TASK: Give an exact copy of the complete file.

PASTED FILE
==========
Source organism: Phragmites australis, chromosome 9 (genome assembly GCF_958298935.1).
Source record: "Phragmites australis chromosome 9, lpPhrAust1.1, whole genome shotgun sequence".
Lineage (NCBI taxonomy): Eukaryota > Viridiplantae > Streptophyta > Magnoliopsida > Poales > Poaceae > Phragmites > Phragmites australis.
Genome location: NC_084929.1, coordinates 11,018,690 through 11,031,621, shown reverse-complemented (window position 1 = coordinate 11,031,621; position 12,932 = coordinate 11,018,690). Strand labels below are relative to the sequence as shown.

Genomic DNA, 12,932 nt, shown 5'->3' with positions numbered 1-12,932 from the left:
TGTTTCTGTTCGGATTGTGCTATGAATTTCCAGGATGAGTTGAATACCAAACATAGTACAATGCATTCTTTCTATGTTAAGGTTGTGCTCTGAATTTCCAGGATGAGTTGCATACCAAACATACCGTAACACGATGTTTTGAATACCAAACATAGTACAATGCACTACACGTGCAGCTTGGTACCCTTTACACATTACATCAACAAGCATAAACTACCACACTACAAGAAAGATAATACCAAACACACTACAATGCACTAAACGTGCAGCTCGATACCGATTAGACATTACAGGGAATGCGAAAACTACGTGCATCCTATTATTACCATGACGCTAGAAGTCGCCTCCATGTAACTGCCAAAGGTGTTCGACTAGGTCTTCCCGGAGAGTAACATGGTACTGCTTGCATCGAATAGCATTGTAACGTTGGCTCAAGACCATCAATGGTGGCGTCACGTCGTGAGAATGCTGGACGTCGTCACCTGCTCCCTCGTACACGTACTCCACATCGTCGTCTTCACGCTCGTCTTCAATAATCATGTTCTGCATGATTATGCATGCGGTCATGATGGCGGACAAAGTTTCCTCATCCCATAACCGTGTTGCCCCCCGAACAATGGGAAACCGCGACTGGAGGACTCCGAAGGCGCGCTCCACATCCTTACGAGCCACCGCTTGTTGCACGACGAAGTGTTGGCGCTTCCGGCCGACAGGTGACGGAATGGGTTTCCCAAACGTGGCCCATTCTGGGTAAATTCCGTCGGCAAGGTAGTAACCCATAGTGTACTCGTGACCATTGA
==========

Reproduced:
Source organism: Phragmites australis, chromosome 9 (genome assembly GCF_958298935.1).
Source record: "Phragmites australis chromosome 9, lpPhrAust1.1, whole genome shotgun sequence".
Lineage (NCBI taxonomy): Eukaryota > Viridiplantae > Streptophyta > Magnoliopsida > Poales > Poaceae > Phragmites > Phragmites australis.
Genome location: NC_084929.1, coordinates 11,018,690 through 11,031,621, shown reverse-complemented (window position 1 = coordinate 11,031,621; position 12,932 = coordinate 11,018,690). Strand labels below are relative to the sequence as shown.

Genomic DNA, 12,932 nt, shown 5'->3' with positions numbered 1-12,932 from the left:
TGTTTCTGTTCGGATTGTGCTATGAATTTCCAGGATGAGTTGAATACCAAACATAGTACAATGCATTCTTTCTATGTTAAGGTTGTGCTCTGAATTTCCAGGATGAGTTGCATACCAAACATACCGTAACACGATGTTTTGAATACCAAACATAGTACAATGCACTACACGTGCAGCTTGGTACCCTTTACACATTACATCAACAAGCATAAACTACCACACTACAAGAAAGATAATACCAAACACACTACAATGCACTAAACGTGCAGCTCGATACCGATTAGACATTACAGGGAATGCGAAAACTACGTGCATCCTATTATTACCATGACGCTAGAAGTCGCCTCCATGTAACTGCCAAAGGTGTTCGACTAGGTCTTCCCGGAGAGTAACATGGTACTGCTTGCATCGAATAGCATTGTAACGTTGGCTCAAGACCATCAATGGTGGCGTCACGTCGTGAGAATGCTGGACGTCGTCACCTGCTCCCTCGTACACGTACTCCACATCGTCGTCTTCACGCTCGTCTTCAATAATCATGTTCTGCATGATTATGCATGCGGTCATGATGGCGGACAAAGTTTCCTCATCCCATAACCGTGTTGCCCCCCGAACAATGGGAAACCGCGACTGGAGGACTCCGAAGGCGCGCTCCACATCCTTACGAGCCACCGCTTGTTGCACGACGAAGTGTTGGCGCTTCCGGCCGACAGGTGACGGAATGGGTTTCCCAAACGTGGCCCATTCTGGGTAAATTCCGTCGGCAAGGTAGTAACCCATAGTGTACTCGTGACCATTGA